Mujica self-criticizes his presidency and recognizes what was one of his defects

Mujica: why? "to have mistrusted a little" is the main self-criticism that he makes of his government

The former Uruguayan president Jose Mujica received to Oscar Gonzalez Gold in his farm in Rincón del Cerro for the cycle Postscript of The Observer. In this second installment of the interview, the former president spoke about his government (2010-2015) and referred to the duties of his management.

Mujica said that the great problem of his government was “to distrust little”and also mentioned the link that existed during his presidency with the Argentine business community, while stating that he is concerned about the current investment scheme that Uruguay receives.

Below is a summary of the second part of the talk between Mujica and González Oro. The first part can be seen at this link.

Make me a self-criticism of your presidency. What did he do right and what did he do wrong?
Some things we did right and some things went wrong. We distrust little. We have a barbaric problem with electricity. Every time we had a drought we were kicking. So we instrumented using the wind and we were lucky because the 2008 crisis brought conditions like we could put a lot of windmills. Since they were in crisis, they got stuck there and we did an interesting business. But it is very important when you have a lot of electrical and hydraulic backup like Uruguay, which has three dams on the Río Negro and then the one we have with Argentina, when there is a severe drought, it has less water and less electricity, so you always have to to have thermal backup and there we went to buy the most modern thing that was available, which is a large combined cycle plant that can run on gas or fuel. And we had to have gas because if we produced electricity from gas, we would get 30% less. But also the teams last much longer. And the environment is harmed less. But we bought it from the combined cycle just in case and we started to fix the problem with the pipe. Went wrong. Because we always dream of Argentina. We have a pipe that crosses the Uruguay River that never passed gas because Argentina has stacked gas, but it does not reach Buenos Aires. So we threw ourselves into making a regasification plant and it went badly for us because there was a company that was in charge of the civil works, a Brazilian company, and it had a barbaric mess there and it went to hell. We did business with a private Belgian company that is a kingpin in gas management. Since that company, which is one of the best in the world, had taken a trip, the other company had to do the civil works and it went and had problems and went downhill and there we sounded, with the work started and we ate a useless nail. We have wanted to have gas here for more than 30 years and we cannot. Well, we went wrong.

I remember one of the acts of his government was to summon Argentine businessmen. Bring them all together, I think it was at Conrad to ask them to come and invest in Uruguay specifically.
And some came. Bulgheroni, who has done very interesting things here in Uruguay, made a spectacular winery. He built a farm in Durazno. He would have 4,000 or 5,000 stabled cows. He leaves the milk and goes to a powdered milk factory as well.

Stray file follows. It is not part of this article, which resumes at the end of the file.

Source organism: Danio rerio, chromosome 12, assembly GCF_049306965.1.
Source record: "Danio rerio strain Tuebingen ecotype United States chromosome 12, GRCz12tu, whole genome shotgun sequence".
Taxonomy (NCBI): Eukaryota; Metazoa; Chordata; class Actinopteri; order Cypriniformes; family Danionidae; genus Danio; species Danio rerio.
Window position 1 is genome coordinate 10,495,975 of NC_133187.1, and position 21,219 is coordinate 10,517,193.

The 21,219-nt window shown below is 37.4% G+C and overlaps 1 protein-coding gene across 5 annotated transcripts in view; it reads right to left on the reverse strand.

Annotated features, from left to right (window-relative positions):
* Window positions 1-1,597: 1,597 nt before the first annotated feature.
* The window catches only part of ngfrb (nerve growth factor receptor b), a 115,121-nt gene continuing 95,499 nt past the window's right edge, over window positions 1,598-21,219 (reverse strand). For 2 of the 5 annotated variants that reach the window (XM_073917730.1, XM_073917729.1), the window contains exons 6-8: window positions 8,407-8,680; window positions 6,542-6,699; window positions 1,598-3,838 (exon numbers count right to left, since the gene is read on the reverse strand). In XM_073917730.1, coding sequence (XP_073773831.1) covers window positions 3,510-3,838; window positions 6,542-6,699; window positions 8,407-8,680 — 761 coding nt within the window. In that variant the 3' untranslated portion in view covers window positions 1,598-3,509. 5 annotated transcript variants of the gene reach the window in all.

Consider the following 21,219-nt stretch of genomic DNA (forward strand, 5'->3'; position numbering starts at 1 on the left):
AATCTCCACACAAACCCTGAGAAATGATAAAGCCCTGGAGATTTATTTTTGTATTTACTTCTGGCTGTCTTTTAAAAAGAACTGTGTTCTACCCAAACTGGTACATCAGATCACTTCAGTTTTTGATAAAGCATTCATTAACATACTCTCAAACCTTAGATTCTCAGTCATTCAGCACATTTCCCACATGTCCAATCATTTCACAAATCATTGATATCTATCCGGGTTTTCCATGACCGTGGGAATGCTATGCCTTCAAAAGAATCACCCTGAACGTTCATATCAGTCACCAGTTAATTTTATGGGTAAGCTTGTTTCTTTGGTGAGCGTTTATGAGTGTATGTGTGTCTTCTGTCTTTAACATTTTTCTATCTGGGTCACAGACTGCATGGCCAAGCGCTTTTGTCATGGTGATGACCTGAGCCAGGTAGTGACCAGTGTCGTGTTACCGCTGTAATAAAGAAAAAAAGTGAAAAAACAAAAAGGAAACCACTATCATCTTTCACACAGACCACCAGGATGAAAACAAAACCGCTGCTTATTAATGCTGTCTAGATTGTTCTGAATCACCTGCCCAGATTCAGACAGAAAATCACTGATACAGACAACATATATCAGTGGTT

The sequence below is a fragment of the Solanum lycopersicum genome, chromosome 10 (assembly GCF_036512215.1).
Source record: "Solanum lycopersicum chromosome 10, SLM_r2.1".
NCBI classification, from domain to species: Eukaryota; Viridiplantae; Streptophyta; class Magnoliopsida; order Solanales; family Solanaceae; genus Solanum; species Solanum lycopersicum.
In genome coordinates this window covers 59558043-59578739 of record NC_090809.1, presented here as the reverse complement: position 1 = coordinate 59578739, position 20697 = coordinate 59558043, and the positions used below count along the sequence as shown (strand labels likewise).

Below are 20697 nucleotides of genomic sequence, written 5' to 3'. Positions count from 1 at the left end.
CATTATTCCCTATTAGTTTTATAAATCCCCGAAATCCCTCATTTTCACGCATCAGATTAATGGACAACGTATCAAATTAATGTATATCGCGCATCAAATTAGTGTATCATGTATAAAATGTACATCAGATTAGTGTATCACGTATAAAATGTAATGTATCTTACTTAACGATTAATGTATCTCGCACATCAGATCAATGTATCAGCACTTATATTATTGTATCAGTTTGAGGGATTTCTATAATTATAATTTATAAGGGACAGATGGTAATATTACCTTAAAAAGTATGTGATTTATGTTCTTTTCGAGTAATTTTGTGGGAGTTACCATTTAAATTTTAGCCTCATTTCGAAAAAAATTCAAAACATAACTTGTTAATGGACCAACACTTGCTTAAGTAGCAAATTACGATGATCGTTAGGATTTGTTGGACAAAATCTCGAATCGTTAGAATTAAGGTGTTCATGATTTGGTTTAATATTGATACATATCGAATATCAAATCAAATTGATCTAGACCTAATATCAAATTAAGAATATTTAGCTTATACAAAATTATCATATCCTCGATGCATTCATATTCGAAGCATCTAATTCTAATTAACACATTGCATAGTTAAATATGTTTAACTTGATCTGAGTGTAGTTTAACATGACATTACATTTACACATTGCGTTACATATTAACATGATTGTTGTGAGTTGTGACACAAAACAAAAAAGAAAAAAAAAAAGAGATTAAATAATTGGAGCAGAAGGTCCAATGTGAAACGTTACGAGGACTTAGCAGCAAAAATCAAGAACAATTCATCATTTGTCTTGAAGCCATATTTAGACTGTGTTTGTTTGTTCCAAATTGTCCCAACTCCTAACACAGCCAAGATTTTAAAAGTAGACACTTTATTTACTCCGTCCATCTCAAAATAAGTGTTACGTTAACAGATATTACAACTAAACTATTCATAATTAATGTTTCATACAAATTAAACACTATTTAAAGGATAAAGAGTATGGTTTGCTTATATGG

You opened up the market, you opened up so that investors could have legal certainty, something that we did not have in other places and that was good.
Now… you have to be more selective. We need investment from outside, yes. We need it, but bring us technology and do things that we don’t know how to do. To put bowling alleys we do not need them to come from outside. The only ones who know how to set up bowling alleys are us. To sell hamburgers? To make pizzerias? No no. That is why I say we have to be more selective. Not just anyone. Because otherwise, we put the market. And I’m not worried about the private sector, I’m worried about this tendency towards the transnationalization of all the channels because a phenomenon that we didn’t see is appearing. That we lose sovereignty over the surplus. Let’s see if you understand me, because a transnational company comes, places a supermarket here, a supermarket here, a supermarket here or a pharmacy, but later the profit, it will take it to where it suits the company and it has the world to look at and I need to The guy who is here who has a pharmacy and who earns a peso, put it here. It leaves the bourgeoisie, the petty bourgeoisie, and what happens to me with the petty bourgeoisie? It happens to rentism. Half of the land we have is leased, or he buys an apartment and rents it out. No brother, we need people who take risks, who run the risk of founding things and move forward, but they don’t have it, because they are cornering us, the guy can’t open a nightclub because there’s a supermarket chain, he can’t open a pharmacy because there are chains and so on and the profits from these things go abroad, because suddenly it is convenient for the owner of the chain to invest in Tanganyika. It’s clear, they come to bring me a technology or they are going to fight in a world market… Do you think I like litter bins? No, I don’t fucking like them. But we can’t be selling logs with sticks outside. And fighting in the world pulp market, for us it is a capital problem, because the investment of the last one will be US$ 4,000 million, but it still has about 25 billion of silver abroad. It’s that we don’t have the capacity to have people who have the courage to set up something like that and manage employees from outside. And they work. You realize? So I say well, you’re working for me. You are taking it by the shovels, because I know well what they are earning.

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